A Permanent collection for the Hudson River School of painters and a museum of Industrial landscape Art in a reclaimed quarry
Hudson River Painters Exhibition - Perhaps more than any other single influence, the landscapes of the Hudson River Painters—romantic images of beauty,grandeur,and man’s relationship to nature—made the valley famous in art history. It is appropriate, then, that the Heritage Area mount “The Landscape that Defined America,” an exhibition of paintings by the Hudson River artists, to celebrate the Heritage Area and the theme of nature and culture specifically. In the mid-1830s the painter Thomas Cole traveled to Catskill to build a studio. Cole had created the first distinctively American style of painting and a powerful identity for the young nation.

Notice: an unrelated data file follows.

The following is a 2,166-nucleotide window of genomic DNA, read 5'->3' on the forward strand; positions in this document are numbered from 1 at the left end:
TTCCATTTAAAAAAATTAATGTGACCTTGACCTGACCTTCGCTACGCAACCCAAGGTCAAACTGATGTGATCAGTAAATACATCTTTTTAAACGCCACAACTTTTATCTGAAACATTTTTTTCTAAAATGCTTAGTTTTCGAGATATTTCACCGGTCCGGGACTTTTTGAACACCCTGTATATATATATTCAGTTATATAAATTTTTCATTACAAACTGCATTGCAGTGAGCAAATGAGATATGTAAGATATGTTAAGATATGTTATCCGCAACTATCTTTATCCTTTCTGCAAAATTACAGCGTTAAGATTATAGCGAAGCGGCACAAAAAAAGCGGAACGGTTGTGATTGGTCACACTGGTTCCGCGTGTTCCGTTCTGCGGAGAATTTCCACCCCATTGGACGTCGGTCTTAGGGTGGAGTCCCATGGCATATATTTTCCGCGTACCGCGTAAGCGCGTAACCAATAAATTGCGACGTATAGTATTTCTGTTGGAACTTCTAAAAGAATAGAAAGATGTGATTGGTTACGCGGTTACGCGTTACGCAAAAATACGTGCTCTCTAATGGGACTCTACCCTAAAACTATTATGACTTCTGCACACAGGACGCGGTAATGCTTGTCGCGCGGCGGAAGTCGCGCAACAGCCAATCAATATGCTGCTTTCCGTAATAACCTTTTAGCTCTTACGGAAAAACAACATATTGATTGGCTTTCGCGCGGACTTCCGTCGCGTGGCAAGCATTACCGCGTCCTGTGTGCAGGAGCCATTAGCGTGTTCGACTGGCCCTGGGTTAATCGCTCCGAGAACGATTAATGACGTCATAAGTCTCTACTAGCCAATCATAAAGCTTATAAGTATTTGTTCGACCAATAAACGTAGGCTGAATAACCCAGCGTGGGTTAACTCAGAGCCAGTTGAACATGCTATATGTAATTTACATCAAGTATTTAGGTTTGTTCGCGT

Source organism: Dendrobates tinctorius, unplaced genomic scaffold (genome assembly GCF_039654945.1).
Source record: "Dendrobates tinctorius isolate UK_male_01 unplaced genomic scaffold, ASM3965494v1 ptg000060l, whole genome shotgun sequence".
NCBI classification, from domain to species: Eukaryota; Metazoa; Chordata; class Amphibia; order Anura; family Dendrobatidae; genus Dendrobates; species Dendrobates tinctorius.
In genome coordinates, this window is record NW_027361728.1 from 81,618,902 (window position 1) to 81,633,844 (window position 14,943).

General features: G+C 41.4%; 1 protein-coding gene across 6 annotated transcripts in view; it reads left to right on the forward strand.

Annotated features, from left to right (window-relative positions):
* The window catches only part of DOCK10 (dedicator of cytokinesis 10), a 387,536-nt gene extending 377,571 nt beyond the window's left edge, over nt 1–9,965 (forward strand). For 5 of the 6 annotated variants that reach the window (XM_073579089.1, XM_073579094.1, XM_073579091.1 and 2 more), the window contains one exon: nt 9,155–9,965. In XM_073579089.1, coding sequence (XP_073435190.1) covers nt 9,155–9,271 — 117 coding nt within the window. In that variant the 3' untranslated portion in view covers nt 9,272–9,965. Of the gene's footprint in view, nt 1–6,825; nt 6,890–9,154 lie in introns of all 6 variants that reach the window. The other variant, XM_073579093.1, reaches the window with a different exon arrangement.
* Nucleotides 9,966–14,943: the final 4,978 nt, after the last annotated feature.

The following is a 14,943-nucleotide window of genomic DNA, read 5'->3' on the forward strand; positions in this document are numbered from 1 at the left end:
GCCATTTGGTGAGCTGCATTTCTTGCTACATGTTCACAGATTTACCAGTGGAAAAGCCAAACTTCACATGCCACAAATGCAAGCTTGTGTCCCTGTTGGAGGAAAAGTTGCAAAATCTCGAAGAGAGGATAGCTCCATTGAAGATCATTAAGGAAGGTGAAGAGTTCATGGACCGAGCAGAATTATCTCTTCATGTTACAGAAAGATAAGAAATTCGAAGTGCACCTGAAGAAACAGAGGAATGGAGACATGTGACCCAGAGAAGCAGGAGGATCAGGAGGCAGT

For the next 70 years, Cole and his followers —Frederic Church, Asher Durand, John Kensett, Jasper Cropsey and others—explored the grandeur of the American wilderness. Though they painted landscapes from the Catskills to the Grand Canyon, these artists are collectively called the Hudson River Painters. “The Landscape that Defined America” will provide an opportunity to bring visitors and residents to galleriesand sites in the Hudson River Valley and thus combine tourism with scholarship. The exhibition will have as many simultaneous venues as the budget permits. The visitors will tour the exhibition from site to site along a Heritage Area Trail to see the Hudson River paintings selected and borrowed from a variety of museums, galleries and collectors.
These venues could include:
• Hudson River Museum, Yonkers
• The Cropsey Museum, Irvington
• The West Point Museum, West Point
• The Frances Lehman Loeb Gallery @ Vassar College
• The Senate House, Kingston
• Bard College,Annadale-on-Hudson
• The Thomas Cole House, Catskill
• Olana State Historic Site (home of Frederic Church),Hudson
• Albany Institute of History and Art Albany